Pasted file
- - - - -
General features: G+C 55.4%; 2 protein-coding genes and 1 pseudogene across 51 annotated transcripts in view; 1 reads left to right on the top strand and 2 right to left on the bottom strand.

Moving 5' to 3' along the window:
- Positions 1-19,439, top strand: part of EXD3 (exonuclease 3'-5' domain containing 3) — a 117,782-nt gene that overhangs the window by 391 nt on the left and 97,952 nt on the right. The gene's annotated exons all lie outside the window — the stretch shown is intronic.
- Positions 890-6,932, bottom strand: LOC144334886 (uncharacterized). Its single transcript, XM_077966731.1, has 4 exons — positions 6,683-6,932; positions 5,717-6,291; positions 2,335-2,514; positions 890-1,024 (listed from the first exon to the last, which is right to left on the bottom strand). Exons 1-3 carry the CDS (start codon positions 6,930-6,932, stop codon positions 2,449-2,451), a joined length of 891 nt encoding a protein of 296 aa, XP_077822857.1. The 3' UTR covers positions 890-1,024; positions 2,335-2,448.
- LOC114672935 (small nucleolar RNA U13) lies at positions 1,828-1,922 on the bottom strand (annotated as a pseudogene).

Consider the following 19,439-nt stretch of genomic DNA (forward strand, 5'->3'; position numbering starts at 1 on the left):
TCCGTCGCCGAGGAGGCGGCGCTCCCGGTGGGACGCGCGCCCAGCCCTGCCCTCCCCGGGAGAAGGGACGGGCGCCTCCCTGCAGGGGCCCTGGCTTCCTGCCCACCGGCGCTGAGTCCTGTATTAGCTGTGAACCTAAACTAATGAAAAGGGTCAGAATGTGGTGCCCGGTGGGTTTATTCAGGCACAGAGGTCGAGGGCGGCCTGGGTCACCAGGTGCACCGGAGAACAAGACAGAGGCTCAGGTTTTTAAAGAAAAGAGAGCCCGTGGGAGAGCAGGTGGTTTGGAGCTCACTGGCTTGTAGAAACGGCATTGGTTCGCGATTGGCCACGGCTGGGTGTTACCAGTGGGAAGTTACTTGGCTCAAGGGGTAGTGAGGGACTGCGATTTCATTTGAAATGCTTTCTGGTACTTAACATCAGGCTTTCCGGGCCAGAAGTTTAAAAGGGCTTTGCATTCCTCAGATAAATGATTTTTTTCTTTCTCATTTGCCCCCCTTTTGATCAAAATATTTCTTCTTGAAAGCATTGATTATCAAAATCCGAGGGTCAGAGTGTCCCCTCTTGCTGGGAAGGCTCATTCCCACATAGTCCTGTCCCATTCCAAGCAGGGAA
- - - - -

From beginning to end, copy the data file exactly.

General features: G+C 55.4%; 2 protein-coding genes and 1 pseudogene across 51 annotated transcripts in view; 1 reads left to right on the top strand and 2 right to left on the bottom strand.

Moving 5' to 3' along the window:
- Positions 1-19,439, top strand: part of EXD3 (exonuclease 3'-5' domain containing 3) — a 117,782-nt gene that overhangs the window by 391 nt on the left and 97,952 nt on the right. The gene's annotated exons all lie outside the window — the stretch shown is intronic.
- Positions 890-6,932, bottom strand: LOC144334886 (uncharacterized). Its single transcript, XM_077966731.1, has 4 exons — positions 6,683-6,932; positions 5,717-6,291; positions 2,335-2,514; positions 890-1,024 (listed from the first exon to the last, which is right to left on the bottom strand). Exons 1-3 carry the CDS (start codon positions 6,930-6,932, stop codon positions 2,449-2,451), a joined length of 891 nt encoding a protein of 296 aa, XP_077822857.1. The 3' UTR covers positions 890-1,024; positions 2,335-2,448.
- LOC114672935 (small nucleolar RNA U13) lies at positions 1,828-1,922 on the bottom strand (annotated as a pseudogene).

Consider the following 19,439-nt stretch of genomic DNA (forward strand, 5'->3'; position numbering starts at 1 on the left):
TCCGTCGCCGAGGAGGCGGCGCTCCCGGTGGGACGCGCGCCCAGCCCTGCCCTCCCCGGGAGAAGGGACGGGCGCCTCCCTGCAGGGGCCCTGGCTTCCTGCCCACCGGCGCTGAGTCCTGTATTAGCTGTGAACCTAAACTAATGAAAAGGGTCAGAATGTGGTGCCCGGTGGGTTTATTCAGGCACAGAGGTCGAGGGCGGCCTGGGTCACCAGGTGCACCGGAGAACAAGACAGAGGCTCAGGTTTTTAAAGAAAAGAGAGCCCGTGGGAGAGCAGGTGGTTTGGAGCTCACTGGCTTGTAGAAACGGCATTGGTTCGCGATTGGCCACGGCTGGGTGTTACCAGTGGGAAGTTACTTGGCTCAAGGGGTAGTGAGGGACTGCGATTTCATTTGAAATGCTTTCTGGTACTTAACATCAGGCTTTCCGGGCCAGAAGTTTAAAAGGGCTTTGCATTCCTCAGATAAATGATTTTTTTCTTTCTCATTTGCCCCCCTTTTGATCAAAATATTTCTTCTTGAAAGCATTGATTATCAAAATCCGAGGGTCAGAGTGTCCCCTCTTGCTGGGAAGGCTCATTCCCACATAGTCCTGTCCCATTCCAAGCAGGGAA